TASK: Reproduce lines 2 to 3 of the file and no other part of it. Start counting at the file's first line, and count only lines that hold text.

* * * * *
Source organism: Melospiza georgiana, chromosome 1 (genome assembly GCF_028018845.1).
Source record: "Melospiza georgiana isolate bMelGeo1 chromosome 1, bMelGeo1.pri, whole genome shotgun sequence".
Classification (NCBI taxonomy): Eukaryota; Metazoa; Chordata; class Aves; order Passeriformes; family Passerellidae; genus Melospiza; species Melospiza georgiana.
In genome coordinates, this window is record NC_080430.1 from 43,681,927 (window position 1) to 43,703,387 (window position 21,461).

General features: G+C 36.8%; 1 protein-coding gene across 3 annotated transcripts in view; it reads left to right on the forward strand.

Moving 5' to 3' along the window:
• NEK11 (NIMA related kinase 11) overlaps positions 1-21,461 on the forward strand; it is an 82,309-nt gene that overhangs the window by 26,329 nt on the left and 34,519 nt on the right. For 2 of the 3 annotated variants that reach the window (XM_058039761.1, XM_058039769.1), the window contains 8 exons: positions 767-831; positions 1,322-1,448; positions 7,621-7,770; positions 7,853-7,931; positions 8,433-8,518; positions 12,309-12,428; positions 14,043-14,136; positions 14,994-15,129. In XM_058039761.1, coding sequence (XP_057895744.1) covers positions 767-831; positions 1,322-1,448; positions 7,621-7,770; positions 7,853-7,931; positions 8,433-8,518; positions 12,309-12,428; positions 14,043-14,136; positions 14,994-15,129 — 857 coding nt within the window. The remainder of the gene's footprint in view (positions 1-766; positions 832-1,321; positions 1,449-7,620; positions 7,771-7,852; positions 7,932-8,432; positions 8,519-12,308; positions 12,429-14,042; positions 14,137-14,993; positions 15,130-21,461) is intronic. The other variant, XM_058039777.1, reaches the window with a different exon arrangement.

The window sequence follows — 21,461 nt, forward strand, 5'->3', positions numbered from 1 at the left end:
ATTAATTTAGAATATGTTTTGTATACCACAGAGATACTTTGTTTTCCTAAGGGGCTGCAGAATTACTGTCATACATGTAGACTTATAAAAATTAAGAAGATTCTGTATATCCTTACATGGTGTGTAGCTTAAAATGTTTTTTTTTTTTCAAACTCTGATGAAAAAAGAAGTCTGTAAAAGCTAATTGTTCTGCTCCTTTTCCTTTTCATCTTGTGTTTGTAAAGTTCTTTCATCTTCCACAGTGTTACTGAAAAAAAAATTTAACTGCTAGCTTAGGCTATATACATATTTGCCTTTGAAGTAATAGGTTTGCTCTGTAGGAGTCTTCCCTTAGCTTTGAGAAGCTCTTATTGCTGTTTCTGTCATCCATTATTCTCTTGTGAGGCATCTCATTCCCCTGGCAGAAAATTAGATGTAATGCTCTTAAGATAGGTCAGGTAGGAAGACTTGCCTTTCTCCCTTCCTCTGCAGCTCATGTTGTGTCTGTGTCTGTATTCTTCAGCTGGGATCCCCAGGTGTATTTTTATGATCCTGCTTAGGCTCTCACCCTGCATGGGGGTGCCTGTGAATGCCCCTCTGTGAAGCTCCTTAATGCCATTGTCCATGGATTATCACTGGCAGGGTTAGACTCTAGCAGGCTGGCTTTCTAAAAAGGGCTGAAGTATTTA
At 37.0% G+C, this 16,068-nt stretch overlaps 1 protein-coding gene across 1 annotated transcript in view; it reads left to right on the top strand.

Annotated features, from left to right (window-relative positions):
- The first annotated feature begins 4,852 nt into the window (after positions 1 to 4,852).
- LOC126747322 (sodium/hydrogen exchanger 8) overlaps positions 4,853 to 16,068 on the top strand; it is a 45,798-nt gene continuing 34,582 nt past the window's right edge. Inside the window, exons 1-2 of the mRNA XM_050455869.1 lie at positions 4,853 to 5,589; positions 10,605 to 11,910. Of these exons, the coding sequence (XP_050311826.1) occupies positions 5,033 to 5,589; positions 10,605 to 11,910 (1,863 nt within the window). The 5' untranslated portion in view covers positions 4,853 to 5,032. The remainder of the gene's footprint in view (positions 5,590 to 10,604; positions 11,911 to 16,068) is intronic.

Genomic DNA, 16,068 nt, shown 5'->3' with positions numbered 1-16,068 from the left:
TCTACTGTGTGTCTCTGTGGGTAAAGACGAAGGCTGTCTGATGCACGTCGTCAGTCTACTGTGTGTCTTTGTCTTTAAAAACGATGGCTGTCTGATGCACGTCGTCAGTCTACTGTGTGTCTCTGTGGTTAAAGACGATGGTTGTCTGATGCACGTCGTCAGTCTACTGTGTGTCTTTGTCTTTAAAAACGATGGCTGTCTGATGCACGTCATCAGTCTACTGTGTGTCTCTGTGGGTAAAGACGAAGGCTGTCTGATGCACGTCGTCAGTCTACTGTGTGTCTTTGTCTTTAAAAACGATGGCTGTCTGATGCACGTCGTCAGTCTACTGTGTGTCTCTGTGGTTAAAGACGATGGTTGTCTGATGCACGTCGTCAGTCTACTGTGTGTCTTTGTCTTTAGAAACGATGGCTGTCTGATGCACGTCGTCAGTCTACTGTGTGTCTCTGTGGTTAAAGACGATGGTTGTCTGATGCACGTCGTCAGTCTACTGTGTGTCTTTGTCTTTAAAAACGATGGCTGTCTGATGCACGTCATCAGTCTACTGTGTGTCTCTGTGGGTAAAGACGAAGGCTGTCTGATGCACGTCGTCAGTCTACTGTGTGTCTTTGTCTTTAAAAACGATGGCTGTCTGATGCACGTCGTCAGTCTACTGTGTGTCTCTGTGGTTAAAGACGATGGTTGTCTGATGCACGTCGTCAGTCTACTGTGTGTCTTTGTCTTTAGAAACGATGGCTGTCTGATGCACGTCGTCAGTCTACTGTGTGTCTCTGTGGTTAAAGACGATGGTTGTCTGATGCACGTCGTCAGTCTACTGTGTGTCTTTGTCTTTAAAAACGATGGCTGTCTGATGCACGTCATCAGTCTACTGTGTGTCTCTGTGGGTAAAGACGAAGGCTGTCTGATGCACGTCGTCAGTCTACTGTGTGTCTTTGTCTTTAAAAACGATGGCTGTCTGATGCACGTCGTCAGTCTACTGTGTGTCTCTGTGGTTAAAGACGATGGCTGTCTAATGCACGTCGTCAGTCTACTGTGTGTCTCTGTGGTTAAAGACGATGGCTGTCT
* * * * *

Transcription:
Source record: "Melospiza georgiana isolate bMelGeo1 chromosome 1, bMelGeo1.pri, whole genome shotgun sequence".
Classification (NCBI taxonomy): Eukaryota; Metazoa; Chordata; class Aves; order Passeriformes; family Passerellidae; genus Melospiza; species Melospiza georgiana.